Goyal RK, Cuyun Carter G, Nagar SP, Nash Smyth E, Price GL, Parikh RC, Huang YJ, Li L, Davis KL, Kaye JA. Treatment patterns, adverse events, and direct and indirect economic burden in a privately insured population of patients with HR+/HER2- metastatic breast cancer in the United States. Expert Rev Pharmacoecon Outcomes Res. 2020 Sep 14;1-12. doi: 10.1080/14737167.2020.1804871.

BACKGROUND: Real-world evidence specific to HR+/HER2- metastatic breast cancer (MBC) prior to introduction of CDK4/6 inhibitors is limited. In an effort to provide context for the introduction of new treatments, we assessed treatment patterns, adverse events, productivity loss, and direct/indirect economic burden in a privately insured population of patients with HR+/HER2- MBC.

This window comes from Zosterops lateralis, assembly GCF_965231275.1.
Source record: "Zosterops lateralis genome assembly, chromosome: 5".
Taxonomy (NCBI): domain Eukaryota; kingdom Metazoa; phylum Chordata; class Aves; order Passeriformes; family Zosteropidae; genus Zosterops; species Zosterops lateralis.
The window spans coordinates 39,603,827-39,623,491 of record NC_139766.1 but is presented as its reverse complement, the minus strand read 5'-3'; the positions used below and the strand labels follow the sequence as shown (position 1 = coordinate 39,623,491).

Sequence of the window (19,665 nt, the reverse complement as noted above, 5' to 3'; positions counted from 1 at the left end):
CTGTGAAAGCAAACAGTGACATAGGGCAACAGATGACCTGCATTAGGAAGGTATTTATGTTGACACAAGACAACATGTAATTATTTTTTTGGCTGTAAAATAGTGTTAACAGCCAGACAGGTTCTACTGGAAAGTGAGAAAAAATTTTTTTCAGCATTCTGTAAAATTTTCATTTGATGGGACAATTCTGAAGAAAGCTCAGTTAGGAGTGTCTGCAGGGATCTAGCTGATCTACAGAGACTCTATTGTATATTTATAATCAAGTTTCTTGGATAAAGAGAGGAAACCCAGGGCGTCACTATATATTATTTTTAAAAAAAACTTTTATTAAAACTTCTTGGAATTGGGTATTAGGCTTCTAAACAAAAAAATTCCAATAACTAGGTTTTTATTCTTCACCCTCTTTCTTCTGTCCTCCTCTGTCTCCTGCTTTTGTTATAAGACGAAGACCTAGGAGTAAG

RESEARCH DESIGN AND METHODS: Using a retrospective cohort design, patients aged 18-64 years, selected from MarketScan databases (2007-2014), were analyzed using descriptive and multivariable methods.

RESULTS: Among 5,563 eligible patients, endocrine therapy was the most common first-line (1L) therapy; its utilization trended downward from 63% (1L) to 23% (4L), with simultaneous increase in chemotherapy use, 25% (1L) to 50% (4L). 278 unique treatment regimens were used in the 1L setting. The average per patient monthly all-cause costs were $14,424. The 12-month indirect costs for short-term disability were substantially higher in MBC patients ($10,397) than in matched noncancer patients ($394).

CONCLUSION: The increasing use of chemotherapy as patients progressed to second and later lines and the substantial direct/indirect economic burden underscore an unmet need. The high number of 1L regimens highlights significant heterogeneity and a lack of consensus related to the management of HR+/HER2- MBC in routine practice.

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